Clara Sousa-Silva is a quantum astrochemist at the Center for Astrophysics at Harvard and the Smithsonian, where she investigates how molecules interact with light so that they can be detected on faraway worlds.

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Clara Sousa-Silva studies molecules that life can produce so that, one day, she can detect an alien biosphere. Her favorite molecular biosignature is phosphine: a terrifying gas associated with mostly unpleasant life. When she isn't deciphering exoplanet atmospheres, she works to persuade the next generation of scientists to become an active part of the astronomical community.

Sousa-Silva holds a doctoral degree in quantum chemistry from the University College London and a master's degree in physics and astronomy from the University of Edinburgh in Scotland. Among her achievements, she is the recipient of the prestigious 51 Pegasi b Fellowship from the Heising-Simons Foundation. The fellowship supports exceptional postdoctoral scientists who make unique contributions to the growing field of planetary astronomy. Her work and commentary has been featured in the BBC, Forbes, WIRED and the New York Times, among others. Prior to joining the Center for Astrophysics, she served as a research scientist at MIT.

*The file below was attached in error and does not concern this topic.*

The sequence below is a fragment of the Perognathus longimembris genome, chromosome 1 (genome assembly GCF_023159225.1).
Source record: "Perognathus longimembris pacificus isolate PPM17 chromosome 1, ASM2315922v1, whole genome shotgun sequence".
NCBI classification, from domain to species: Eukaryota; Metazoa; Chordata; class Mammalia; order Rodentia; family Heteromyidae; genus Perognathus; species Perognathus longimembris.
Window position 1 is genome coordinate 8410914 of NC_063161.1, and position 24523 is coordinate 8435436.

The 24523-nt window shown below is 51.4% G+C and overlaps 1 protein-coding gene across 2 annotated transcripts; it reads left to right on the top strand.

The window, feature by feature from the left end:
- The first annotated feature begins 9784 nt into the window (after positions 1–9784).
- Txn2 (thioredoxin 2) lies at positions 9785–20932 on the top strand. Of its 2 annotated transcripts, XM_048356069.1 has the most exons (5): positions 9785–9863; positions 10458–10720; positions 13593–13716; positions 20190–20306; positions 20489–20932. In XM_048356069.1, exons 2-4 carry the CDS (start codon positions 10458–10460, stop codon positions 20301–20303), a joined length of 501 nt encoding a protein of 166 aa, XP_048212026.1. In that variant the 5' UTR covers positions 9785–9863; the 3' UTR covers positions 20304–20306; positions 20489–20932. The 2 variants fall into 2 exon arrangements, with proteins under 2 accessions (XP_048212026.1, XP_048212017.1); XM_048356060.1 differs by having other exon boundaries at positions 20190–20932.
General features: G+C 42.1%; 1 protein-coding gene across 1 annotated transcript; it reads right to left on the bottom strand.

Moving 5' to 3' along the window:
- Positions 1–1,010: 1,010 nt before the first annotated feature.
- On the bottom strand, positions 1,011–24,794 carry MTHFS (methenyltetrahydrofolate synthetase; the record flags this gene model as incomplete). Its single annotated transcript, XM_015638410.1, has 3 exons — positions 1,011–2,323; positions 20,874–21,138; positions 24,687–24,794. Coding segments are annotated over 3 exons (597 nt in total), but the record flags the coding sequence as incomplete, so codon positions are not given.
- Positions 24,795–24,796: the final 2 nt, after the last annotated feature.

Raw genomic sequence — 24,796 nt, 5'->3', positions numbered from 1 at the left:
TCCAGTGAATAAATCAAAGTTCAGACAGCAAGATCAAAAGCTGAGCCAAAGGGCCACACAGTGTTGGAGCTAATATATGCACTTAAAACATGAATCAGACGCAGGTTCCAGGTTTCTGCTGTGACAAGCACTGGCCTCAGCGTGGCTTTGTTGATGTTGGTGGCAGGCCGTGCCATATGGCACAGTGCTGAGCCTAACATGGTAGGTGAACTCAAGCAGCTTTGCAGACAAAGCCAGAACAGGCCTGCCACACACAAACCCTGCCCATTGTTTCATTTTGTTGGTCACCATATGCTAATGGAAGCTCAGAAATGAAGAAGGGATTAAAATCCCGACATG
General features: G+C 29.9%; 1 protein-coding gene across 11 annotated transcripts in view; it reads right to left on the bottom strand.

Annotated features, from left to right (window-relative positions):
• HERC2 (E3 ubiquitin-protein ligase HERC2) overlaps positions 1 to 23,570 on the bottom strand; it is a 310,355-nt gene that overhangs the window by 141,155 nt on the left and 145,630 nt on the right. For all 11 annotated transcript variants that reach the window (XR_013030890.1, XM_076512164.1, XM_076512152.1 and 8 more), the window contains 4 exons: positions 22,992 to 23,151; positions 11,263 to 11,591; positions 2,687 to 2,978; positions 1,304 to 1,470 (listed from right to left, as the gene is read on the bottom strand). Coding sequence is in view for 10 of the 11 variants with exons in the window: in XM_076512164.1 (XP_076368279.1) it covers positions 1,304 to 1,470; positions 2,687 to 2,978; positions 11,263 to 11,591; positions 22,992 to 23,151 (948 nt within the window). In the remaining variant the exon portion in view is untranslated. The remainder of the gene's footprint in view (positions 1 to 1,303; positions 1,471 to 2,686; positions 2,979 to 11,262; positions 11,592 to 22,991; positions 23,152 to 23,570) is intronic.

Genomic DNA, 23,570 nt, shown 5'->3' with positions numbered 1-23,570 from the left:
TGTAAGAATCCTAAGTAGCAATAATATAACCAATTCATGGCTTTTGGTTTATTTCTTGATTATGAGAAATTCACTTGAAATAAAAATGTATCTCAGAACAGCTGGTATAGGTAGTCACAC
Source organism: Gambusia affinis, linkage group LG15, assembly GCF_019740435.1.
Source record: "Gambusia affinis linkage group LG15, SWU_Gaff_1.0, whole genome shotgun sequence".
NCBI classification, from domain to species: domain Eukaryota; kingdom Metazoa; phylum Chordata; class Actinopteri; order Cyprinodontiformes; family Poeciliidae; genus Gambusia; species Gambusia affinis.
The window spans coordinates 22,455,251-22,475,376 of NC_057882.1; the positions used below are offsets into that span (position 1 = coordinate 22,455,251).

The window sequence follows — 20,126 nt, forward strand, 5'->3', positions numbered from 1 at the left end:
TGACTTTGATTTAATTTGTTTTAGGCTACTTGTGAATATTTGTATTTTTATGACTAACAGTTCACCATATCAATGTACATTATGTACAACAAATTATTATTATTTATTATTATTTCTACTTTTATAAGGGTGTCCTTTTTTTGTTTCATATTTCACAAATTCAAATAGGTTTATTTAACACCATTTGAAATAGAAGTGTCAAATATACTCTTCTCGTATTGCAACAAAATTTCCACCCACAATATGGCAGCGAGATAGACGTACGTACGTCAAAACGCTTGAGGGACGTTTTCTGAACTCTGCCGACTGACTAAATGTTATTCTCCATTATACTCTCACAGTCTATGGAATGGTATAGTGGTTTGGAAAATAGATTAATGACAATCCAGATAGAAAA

Clara Sousa-Silva’s TED talk

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Live from TEDMonterey

Notes from Session Zero(!) of TEDMonterey

July 22, 2021

What’s Session Zero? It’s the first-ever special teaser session of a TED Conference! Ten days from now, on August 1, TEDMonterey kicks off in Monterey, California. More than a year of planning for TED’s first in-person conference since 2019 resulted in some forward-thinking, including recording talks from amazing speakers around the world, just in case […]

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